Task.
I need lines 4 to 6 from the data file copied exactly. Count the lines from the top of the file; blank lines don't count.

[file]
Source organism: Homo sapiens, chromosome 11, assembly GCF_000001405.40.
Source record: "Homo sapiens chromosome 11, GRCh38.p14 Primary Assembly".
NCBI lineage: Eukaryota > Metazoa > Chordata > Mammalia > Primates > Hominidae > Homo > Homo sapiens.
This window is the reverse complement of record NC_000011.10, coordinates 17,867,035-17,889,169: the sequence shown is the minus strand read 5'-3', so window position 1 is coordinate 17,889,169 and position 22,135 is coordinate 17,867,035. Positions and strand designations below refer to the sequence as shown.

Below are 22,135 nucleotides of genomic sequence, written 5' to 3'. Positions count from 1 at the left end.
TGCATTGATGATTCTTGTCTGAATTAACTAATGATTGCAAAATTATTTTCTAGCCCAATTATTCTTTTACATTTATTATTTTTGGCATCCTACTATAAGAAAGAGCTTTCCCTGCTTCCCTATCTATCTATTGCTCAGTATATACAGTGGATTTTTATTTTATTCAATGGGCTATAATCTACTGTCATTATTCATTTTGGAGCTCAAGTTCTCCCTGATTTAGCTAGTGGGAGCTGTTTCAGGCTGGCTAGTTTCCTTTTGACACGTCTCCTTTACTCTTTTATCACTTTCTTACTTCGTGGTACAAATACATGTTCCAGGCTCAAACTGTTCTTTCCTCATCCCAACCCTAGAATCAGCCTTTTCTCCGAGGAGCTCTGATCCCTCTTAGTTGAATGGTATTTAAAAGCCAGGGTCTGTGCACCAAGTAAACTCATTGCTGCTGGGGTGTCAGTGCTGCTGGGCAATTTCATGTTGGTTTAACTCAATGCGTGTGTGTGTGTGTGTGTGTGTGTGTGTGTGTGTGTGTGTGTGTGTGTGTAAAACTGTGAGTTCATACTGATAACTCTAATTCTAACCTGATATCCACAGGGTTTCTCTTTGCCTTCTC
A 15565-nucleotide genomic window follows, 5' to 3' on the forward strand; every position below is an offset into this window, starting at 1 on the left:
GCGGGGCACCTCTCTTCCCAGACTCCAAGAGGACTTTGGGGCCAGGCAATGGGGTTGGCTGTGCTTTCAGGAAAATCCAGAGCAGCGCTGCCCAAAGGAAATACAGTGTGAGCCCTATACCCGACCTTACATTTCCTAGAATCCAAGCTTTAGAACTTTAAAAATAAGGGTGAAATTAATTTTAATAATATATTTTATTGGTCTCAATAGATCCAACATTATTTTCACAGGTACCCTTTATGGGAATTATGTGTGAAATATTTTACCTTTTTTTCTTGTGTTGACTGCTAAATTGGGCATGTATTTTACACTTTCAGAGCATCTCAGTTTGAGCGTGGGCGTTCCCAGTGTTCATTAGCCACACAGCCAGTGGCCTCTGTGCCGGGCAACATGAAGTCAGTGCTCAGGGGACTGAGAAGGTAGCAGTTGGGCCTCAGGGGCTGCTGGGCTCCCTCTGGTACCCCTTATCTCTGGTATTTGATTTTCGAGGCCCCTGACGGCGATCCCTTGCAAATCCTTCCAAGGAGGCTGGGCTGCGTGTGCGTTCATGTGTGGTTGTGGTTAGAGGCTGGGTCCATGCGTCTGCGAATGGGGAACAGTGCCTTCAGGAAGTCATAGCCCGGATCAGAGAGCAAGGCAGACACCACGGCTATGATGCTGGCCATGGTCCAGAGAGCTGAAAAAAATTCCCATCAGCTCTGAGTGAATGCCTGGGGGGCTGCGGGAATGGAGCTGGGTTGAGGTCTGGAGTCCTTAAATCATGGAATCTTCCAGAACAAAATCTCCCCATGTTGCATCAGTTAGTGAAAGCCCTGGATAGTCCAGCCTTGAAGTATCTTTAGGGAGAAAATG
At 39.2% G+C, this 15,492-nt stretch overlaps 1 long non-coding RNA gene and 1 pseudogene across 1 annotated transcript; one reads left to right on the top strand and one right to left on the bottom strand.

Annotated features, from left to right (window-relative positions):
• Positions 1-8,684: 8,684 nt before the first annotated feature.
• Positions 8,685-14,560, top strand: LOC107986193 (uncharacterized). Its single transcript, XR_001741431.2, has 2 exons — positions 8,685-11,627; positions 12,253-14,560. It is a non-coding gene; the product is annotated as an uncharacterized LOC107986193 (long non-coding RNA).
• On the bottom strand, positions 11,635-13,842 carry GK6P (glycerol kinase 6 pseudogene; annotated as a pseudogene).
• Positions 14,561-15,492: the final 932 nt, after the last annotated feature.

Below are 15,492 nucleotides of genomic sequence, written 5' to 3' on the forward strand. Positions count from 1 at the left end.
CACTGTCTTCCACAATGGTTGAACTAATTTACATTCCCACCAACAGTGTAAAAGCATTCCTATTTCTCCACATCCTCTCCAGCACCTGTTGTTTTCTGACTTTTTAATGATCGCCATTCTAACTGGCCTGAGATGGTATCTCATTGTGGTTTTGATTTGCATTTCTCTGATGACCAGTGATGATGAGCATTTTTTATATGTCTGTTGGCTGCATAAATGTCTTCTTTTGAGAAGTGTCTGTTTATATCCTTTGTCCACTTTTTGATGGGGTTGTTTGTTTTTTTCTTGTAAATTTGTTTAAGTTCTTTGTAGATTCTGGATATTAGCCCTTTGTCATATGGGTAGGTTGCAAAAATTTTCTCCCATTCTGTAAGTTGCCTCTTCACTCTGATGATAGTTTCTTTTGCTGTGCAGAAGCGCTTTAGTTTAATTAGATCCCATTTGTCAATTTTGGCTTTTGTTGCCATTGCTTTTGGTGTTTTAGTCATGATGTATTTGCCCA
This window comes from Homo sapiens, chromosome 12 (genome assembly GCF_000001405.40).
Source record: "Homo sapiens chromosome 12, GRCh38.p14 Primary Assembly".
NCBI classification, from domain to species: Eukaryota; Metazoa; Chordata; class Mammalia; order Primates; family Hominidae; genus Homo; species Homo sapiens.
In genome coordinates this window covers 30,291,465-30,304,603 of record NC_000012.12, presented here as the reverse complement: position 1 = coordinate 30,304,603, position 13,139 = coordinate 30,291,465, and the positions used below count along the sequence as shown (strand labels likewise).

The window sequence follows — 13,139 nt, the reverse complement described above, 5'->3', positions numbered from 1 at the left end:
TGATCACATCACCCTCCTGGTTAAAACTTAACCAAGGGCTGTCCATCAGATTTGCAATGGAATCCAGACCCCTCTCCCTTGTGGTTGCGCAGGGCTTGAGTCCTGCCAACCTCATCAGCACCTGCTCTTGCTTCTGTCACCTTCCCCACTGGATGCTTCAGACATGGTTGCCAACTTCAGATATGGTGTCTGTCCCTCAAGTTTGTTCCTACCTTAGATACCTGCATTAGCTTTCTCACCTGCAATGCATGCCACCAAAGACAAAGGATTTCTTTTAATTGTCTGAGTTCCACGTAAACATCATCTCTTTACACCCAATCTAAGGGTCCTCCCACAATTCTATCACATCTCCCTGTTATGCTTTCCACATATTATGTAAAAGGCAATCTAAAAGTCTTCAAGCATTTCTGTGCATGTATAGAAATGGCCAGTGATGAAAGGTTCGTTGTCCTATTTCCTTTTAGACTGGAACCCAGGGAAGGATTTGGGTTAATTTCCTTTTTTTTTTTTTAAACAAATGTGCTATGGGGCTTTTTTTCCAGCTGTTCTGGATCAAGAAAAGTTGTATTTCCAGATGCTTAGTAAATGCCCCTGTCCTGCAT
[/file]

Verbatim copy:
This window is the reverse complement of record NC_000011.10, coordinates 17,867,035-17,889,169: the sequence shown is the minus strand read 5'-3', so window position 1 is coordinate 17,889,169 and position 22,135 is coordinate 17,867,035. Positions and strand designations below refer to the sequence as shown.

Below are 22,135 nucleotides of genomic sequence, written 5' to 3'. Positions count from 1 at the left end.
TGCATTGATGATTCTTGTCTGAATTAACTAATGATTGCAAAATTATTTTCTAGCCCAATTATTCTTTTACATTTATTATTTTTGGCATCCTACTATAAGAAAGAGCTTTCCCTGCTTCCCTATCTATCTATTGCTCAGTATATACAGTGGATTTTTATTTTATTCAATGGGCTATAATCTACTGTCATTATTCATTTTGGAGCTCAAGTTCTCCCTGATTTAGCTAGTGGGAGCTGTTTCAGGCTGGCTAGTTTCCTTTTGACACGTCTCCTTTACTCTTTTATCACTTTCTTACTTCGTGGTACAAATACATGTTCCAGGCTCAAACTGTTCTTTCCTCATCCCAACCCTAGAATCAGCCTTTTCTCCGAGGAGCTCTGATCCCTCTTAGTTGAATGGTATTTAAAAGCCAGGGTCTGTGCACCAAGTAAACTCATTGCTGCTGGGGTGTCAGTGCTGCTGGGCAATTTCATGTTGGTTTAACTCAATGCGTGTGTGTGTGTGTGTGTGTGTGTGTGTGTGTGTGTGTGTGTGTGTGTGTAAAACTGTGAGTTCATACTGATAACTCTAATTCTAACCTGATATCCACAGGGTTTCTCTTTGCCTTCTC